|Publication number||US5300022 A|
|Application number||US 07/974,791|
|Publication date||Apr 5, 1994|
|Filing date||Nov 12, 1992|
|Priority date||Nov 12, 1992|
|Publication number||07974791, 974791, US 5300022 A, US 5300022A, US-A-5300022, US5300022 A, US5300022A|
|Inventors||Martin Klapper, Rudy Wunner|
|Original Assignee||Martin Klapper, Rudy Wunner|
|Export Citation||BiBTeX, EndNote, RefMan|
|Patent Citations (6), Referenced by (157), Classifications (18), Legal Events (2)|
|External Links: USPTO, USPTO Assignment, Espacenet|
The instant invention relates to an indwelling urinary catheter which permits the continuous collection of urine and is capable of providing irrigation of the bladder, cleansing of the drainage lumen and mild suction means to break up and dislodge any clots and debris which may clog the drainage ports.
Urinary catheters have been used for many years both for patients recovering from surgery and for those who are incontinent. In patients recovering from bladder and prostate surgery blood clots and clumps of tissue and debris often form which require frequent periodic irrigation of the bladder. This irrigation is performed through the catheter and can cause a great deal of pain and discomfort to the patient.
After a catheter has been in place for more than three of four days there is an almost certainty of bacterial infection of the urinary tract which may eventually spread to the kidneys if the catheter must remain in place for extended periods. The infection has been attributed to microorganisms moving up through the drainage tube and into the lumen of the catheter and finally to the bladder. Microorganisms may also become trapped in the urethra where they can reproduce.
Little has been done to improve the catheter since the development of the well-known Foley Catheter which provides an inflatable balloon near its distal end to retain the catheter in the bladder. Goldman fitted his catheter with a rigid section to prevent collapse of the lumen when pressure is exerted to inflate the balloon (U.S. Pat. No. 2,819,718).
Several catheters have been developed which permit cleansing of the main lumen to reduce the chance of having bacteria enter the bladder, but the cleansing solution is not permitted to enter the bladder and has nothing to do with bladder irrigation. Godfrey, in U.S. Pat. No. 4,227,533 teaches a flushable urinary catheter fitted with a valve such that a cleansing solution can be used to flush the catheter but the solution cannot pass the valve to enter the bladder. The catheter is cleansed up to the point of the valve. Kay also provides for a catheter which is fitted with a cleansing unit. The drainage ports of the catheter can be closed when the cleansing solution is introduced. Here too the lumen of the catheter can be cleansed without the solution entering the bladder (U.S. Pat. No. 4,723,946).
Christopher, in U.S. Pat. Nos. 4,571,241 and 4,710,169, describes a catheter with a collapsable wall portion which inflates with the flow of urine. The urethra is only extended as is that portion of the catheter when there is a urine flow, so that bacteria do not have a constant access to the bladder. He also provides for antibacterial seals to prevent bacteria from entering the urinary tract.
Glassman has developed a catheter with grooves along the exterior wall through which a cleansing solution can irrigate the urethra. The solution is introduced into the catheter through an external tube which directs the solution through channels within the wall of the catheter and into the grooves through openings spaced along its length. The cleansing solution does not enter the bladder, nor does it cleanse the drainage lumen. (U.S. Pat. No. 4,579,554).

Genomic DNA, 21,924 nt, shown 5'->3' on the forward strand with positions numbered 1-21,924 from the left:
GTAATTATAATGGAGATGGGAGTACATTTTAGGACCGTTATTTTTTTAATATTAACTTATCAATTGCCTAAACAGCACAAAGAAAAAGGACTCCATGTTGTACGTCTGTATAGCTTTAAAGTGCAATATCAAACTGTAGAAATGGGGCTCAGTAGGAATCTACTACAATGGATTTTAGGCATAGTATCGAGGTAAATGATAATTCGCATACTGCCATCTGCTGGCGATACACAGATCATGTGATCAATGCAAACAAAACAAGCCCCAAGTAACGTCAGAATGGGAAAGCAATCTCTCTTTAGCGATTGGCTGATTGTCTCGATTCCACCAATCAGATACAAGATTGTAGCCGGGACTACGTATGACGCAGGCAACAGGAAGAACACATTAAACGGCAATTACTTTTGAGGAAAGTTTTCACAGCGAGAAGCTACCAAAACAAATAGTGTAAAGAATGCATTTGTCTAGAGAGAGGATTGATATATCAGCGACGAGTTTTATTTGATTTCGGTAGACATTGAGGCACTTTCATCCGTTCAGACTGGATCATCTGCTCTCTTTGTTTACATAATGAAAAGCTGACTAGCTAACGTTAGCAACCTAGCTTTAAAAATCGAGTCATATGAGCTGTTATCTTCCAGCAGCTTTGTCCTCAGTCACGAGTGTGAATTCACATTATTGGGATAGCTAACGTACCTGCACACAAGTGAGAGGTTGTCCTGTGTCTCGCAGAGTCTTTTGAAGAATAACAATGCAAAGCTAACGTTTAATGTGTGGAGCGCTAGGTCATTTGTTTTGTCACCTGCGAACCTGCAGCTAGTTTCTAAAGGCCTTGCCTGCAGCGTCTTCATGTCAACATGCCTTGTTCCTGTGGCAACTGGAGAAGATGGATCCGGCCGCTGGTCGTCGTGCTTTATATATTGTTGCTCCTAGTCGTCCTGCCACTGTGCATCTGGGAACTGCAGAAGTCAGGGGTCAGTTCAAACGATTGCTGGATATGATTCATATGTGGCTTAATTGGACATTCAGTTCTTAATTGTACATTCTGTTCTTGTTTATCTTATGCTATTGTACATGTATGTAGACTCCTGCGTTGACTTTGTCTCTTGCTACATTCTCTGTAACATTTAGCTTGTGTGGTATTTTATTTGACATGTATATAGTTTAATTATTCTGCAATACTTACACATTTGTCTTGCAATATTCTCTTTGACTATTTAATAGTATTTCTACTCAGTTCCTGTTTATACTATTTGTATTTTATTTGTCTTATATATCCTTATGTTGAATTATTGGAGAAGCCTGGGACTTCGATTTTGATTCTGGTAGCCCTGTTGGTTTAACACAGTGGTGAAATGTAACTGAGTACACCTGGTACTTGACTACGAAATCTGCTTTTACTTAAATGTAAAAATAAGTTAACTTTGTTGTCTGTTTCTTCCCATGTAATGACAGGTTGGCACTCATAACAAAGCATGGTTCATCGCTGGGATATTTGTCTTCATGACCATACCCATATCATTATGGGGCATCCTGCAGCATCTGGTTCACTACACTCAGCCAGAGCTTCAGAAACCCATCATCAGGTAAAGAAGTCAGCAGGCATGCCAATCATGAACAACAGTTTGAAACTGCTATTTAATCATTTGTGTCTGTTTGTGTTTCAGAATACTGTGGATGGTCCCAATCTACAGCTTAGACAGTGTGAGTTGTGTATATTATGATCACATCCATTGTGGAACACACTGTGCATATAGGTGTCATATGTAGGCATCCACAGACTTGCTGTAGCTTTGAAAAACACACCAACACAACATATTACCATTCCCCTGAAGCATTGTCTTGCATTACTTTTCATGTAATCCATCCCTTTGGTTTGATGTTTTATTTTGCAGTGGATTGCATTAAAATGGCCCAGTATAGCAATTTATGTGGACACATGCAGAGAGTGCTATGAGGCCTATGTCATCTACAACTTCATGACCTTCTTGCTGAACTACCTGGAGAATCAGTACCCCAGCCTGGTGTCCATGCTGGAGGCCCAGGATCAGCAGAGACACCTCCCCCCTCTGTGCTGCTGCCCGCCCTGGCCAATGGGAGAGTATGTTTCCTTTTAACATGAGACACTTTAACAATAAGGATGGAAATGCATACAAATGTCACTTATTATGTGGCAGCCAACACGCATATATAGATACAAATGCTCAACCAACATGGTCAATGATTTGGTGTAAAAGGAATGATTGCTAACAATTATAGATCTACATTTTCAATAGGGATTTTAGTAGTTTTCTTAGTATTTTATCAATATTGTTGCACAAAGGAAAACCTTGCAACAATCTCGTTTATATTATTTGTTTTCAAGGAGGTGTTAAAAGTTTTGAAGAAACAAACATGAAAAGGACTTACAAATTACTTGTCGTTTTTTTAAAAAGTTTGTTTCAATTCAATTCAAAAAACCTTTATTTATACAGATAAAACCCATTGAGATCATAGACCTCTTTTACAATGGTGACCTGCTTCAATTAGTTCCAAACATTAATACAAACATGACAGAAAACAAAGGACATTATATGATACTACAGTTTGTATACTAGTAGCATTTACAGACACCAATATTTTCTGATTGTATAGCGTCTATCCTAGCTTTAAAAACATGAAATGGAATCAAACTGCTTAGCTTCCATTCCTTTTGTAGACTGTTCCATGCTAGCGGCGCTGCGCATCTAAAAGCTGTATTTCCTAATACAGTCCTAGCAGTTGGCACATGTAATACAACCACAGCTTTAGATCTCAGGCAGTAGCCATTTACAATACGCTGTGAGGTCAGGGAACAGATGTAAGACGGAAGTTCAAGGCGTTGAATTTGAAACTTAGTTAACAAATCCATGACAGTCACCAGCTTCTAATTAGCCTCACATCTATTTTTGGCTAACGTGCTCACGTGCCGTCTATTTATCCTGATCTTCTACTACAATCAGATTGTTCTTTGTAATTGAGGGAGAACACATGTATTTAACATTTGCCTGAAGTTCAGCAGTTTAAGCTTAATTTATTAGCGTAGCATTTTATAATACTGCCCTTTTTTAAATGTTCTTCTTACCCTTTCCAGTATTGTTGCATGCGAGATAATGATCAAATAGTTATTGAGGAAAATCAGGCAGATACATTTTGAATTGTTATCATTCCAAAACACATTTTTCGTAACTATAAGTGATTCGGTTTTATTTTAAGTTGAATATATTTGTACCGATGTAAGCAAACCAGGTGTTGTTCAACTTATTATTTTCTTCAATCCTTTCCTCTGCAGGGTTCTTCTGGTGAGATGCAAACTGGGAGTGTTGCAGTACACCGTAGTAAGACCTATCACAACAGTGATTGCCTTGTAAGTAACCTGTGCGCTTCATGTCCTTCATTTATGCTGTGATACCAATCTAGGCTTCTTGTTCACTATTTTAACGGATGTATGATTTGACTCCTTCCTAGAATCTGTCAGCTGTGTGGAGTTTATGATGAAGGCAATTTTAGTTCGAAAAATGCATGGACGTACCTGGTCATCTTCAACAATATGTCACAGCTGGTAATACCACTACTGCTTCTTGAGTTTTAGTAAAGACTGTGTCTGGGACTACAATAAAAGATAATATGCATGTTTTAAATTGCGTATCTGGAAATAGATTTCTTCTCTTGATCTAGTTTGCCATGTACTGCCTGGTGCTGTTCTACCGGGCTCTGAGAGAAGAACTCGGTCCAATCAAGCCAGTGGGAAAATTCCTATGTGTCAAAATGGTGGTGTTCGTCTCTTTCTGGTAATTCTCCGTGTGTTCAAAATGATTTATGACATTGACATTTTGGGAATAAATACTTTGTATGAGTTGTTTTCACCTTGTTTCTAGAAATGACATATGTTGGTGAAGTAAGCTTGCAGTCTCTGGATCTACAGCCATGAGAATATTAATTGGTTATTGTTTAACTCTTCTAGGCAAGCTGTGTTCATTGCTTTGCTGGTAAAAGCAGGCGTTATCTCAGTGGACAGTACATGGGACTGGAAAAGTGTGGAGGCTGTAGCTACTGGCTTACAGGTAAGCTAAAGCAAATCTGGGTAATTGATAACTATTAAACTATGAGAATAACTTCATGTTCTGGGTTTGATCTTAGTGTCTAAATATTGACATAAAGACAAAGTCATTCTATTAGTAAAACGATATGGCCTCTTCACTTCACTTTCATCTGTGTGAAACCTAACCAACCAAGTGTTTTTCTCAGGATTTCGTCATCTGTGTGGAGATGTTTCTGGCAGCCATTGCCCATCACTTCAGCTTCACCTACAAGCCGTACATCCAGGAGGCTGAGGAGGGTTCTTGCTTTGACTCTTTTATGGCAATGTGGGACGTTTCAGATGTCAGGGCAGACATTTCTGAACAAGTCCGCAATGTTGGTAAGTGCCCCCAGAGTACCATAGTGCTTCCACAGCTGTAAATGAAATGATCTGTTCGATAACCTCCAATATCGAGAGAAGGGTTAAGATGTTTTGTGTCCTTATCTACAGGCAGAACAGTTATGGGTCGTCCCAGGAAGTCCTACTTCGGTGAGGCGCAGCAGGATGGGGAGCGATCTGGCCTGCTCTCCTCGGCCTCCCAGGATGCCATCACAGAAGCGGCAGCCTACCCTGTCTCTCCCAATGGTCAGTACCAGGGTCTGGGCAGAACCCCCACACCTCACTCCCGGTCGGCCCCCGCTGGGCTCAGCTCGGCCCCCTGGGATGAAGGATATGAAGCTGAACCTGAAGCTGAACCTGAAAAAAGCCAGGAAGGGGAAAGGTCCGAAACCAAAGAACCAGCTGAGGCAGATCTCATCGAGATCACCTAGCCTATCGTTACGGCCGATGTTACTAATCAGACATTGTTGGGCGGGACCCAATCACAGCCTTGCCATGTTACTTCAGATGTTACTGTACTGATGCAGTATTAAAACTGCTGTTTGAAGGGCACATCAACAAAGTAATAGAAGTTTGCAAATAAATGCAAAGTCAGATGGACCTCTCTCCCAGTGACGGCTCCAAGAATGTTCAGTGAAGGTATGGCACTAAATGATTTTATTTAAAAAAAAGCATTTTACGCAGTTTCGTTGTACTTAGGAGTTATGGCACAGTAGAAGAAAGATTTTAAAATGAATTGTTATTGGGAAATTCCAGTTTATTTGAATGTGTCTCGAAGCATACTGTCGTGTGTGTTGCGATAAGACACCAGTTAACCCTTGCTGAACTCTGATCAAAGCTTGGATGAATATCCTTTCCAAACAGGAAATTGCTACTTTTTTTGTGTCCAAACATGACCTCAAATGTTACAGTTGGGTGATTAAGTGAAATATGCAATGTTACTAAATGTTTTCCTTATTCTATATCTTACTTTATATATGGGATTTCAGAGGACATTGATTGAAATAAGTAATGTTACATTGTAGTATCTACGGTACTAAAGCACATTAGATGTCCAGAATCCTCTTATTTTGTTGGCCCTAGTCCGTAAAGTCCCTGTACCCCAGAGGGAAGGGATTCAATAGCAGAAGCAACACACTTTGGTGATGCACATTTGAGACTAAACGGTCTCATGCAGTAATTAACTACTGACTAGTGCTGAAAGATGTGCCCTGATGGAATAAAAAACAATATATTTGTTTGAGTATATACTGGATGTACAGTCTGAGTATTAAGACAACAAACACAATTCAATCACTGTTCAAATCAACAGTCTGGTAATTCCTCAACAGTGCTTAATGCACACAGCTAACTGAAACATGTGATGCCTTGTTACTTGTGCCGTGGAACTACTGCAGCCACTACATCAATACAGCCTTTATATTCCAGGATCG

Sakamoto et al. in U.S. Pat. No. 4,642,104, teaches a process for affixing an antimicrobial substance to the exterior wall of a urinary catheter to effectively prevent urinary tract infection. The antimicrobial substance is effective over an extended period of time.
None of the above patents are for introduction of the irrigating solution into the bladder itself. Chen et al. in U.S. Pat. No. 4,904,245 has developed a valve assembly for urinary bladder irrigation. However, that system introduces the irrigating solution through the same channel used for drainage, thus pushing any material within the lumen of the catheter up into the bladder.
Morales et al. designed a catheter through which urine is drained from the bladder and which also delivers medication to the bladder through a separate central channel. This catheter is not indwelling and is removed after the medication has been dispensed. (U.S. Pat. No. 5,120,316)
Chaffin (U.S. Pat. No. 2,286,462) developed a surgical drainage and irrigation tube. The irrigating solution flows upwards on one arm of the tube, and down the other arm. Some of the solution can enter the surgical field, but it is the downward flow that creates mild suction to remove blood and other secretions from the field without creating negative pressures in the cavity or wound.
The instant invention proposes a catheter which can deliver an irrigating solution to the bladder, provide drainage of urine from the bladder and also maintain a mild suction to break up and remove clots and debris which may clog the drainage ports. The drainage lumen of the catheter is cleansed at the same time, thus lessening the chance of upward movement of bacterial therein.
After bladder and prostate surgery the bladder must be irrigated regularly. Often blood clots form in the bladder which must be broken up and flushed out. This is a painful process adding to the usual discomfort of the surgery itself. A continuous irrigation of the bladder will alleviate the discomfort by preventing distention caused by forcing the solution up through the lumen of the catheter at periodic intervals. Pressurized liquid forced through the main lumen of the catheter would still be possible at such time as clots block the drainage ports and cannot be dislodged by the mild suction created by the reverse flow of the irrigating solution in the catheter of the present invention.
Additionally, the usual irrigation of the bladder using positive pressure often results in spasms of the bladder when the catheter is removed. The use of continuous but low level irrigation should eliminate this problem.
It is an object of the present invention to have a urinary catheter capable of delivering a sterile irrigating solution directly into the bladder through a lumen other than the one for drainage of urine from the bladder so as not to reintroduce harmful bacteria into the bladder during irrigation.
It is another object of the present invention to have the delivery channel for the irrigating solution small as compared to the drainage lumen such that the irrigating solution is delivered continuously but in small quantities.
It is a further object of the present invention to cause the irrigating solution to flow into the catheter under slight pressure and pass directly into a small central lumen, and to have a portion of said irrigating solution enter directly into the bladder.